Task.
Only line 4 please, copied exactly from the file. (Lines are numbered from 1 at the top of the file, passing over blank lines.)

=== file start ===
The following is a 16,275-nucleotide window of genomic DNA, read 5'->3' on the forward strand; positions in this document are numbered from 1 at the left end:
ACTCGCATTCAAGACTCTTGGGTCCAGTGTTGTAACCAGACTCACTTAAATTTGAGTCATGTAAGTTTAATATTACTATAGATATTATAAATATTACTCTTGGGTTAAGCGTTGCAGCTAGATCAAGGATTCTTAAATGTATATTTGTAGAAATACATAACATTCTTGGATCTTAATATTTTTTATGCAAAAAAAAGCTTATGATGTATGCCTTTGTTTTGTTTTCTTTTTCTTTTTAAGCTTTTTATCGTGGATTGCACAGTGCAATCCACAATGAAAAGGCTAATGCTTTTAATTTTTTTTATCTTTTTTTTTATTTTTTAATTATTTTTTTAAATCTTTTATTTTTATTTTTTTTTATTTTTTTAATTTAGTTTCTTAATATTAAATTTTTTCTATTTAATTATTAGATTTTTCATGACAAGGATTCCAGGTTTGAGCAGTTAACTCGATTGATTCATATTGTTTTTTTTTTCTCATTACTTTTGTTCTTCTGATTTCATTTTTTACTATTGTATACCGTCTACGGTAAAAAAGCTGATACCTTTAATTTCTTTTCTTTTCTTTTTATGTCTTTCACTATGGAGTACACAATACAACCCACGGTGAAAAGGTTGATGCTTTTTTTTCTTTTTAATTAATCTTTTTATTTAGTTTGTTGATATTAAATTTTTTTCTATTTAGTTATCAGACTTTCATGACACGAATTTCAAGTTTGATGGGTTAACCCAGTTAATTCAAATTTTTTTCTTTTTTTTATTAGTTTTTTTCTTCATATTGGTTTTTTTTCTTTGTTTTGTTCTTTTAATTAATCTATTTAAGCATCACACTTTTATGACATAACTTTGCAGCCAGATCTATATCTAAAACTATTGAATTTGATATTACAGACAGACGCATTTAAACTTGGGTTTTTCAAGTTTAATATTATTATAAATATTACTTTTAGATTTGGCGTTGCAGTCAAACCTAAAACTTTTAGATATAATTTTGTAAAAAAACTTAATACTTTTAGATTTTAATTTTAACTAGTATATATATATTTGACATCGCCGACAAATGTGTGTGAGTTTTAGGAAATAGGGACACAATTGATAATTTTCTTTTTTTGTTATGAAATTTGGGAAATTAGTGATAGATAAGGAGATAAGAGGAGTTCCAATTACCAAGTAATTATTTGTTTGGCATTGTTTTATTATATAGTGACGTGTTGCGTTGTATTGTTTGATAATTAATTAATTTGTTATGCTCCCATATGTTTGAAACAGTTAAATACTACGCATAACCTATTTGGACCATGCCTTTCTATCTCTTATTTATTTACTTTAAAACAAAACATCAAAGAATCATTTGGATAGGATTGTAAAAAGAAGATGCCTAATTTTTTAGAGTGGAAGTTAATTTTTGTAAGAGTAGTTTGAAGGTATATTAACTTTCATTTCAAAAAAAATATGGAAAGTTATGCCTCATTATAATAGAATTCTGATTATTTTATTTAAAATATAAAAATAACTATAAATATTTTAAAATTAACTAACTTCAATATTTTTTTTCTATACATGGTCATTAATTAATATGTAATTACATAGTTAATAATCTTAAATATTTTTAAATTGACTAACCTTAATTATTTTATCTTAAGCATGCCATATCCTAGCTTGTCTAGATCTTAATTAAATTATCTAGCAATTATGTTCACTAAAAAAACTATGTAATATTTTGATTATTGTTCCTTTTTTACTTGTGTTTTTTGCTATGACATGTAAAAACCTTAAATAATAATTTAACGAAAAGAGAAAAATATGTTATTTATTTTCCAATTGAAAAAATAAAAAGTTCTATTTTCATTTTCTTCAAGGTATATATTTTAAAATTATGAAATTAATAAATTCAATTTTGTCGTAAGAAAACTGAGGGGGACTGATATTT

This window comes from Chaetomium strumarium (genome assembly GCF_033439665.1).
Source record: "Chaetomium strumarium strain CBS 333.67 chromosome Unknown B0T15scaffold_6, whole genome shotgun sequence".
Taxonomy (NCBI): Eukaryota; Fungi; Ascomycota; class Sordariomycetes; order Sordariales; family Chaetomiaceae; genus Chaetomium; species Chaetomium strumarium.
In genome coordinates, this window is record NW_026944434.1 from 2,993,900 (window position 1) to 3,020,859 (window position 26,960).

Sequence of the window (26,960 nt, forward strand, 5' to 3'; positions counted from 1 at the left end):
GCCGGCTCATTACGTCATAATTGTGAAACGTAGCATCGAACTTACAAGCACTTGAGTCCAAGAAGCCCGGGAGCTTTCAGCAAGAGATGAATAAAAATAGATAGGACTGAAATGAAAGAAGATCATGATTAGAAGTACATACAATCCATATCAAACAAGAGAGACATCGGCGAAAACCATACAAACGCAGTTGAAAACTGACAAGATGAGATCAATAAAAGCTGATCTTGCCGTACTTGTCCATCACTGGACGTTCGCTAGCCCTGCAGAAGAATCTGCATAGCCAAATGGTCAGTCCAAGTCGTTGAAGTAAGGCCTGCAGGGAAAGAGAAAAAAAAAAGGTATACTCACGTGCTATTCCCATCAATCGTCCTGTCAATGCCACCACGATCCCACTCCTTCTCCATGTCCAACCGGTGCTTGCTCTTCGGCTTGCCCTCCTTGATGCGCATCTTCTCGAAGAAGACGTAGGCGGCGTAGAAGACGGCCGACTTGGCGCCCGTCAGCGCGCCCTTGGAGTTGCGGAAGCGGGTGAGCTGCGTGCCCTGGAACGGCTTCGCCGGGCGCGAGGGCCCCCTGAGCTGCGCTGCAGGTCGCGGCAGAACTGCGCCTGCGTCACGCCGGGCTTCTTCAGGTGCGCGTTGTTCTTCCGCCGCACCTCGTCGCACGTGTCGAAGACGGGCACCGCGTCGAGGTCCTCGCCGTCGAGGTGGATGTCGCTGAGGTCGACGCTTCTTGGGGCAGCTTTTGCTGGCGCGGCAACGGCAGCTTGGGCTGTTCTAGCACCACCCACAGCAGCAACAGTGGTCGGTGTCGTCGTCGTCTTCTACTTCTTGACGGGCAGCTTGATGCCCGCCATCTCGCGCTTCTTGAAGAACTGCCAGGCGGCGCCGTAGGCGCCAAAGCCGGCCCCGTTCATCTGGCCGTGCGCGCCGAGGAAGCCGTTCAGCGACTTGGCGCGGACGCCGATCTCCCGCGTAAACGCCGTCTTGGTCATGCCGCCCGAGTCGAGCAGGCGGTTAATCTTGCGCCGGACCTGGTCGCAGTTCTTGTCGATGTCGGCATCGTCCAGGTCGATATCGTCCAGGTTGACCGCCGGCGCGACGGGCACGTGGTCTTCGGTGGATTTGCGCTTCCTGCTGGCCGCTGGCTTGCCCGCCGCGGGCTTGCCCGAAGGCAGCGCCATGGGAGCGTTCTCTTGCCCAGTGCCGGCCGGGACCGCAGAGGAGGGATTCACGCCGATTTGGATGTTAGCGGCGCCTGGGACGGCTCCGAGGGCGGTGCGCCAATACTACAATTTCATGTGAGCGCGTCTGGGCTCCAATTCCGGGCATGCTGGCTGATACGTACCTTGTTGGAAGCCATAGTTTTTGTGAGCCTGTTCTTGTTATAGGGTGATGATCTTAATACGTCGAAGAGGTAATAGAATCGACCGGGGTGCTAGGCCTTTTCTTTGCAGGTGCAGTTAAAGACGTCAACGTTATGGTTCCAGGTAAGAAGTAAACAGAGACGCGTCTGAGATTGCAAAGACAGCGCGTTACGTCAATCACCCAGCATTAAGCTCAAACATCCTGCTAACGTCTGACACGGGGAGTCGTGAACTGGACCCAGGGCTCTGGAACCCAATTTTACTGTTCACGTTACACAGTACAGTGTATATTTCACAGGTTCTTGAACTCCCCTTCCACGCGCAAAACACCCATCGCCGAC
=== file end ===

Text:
Source record: "Chaetomium strumarium strain CBS 333.67 chromosome Unknown B0T15scaffold_6, whole genome shotgun sequence".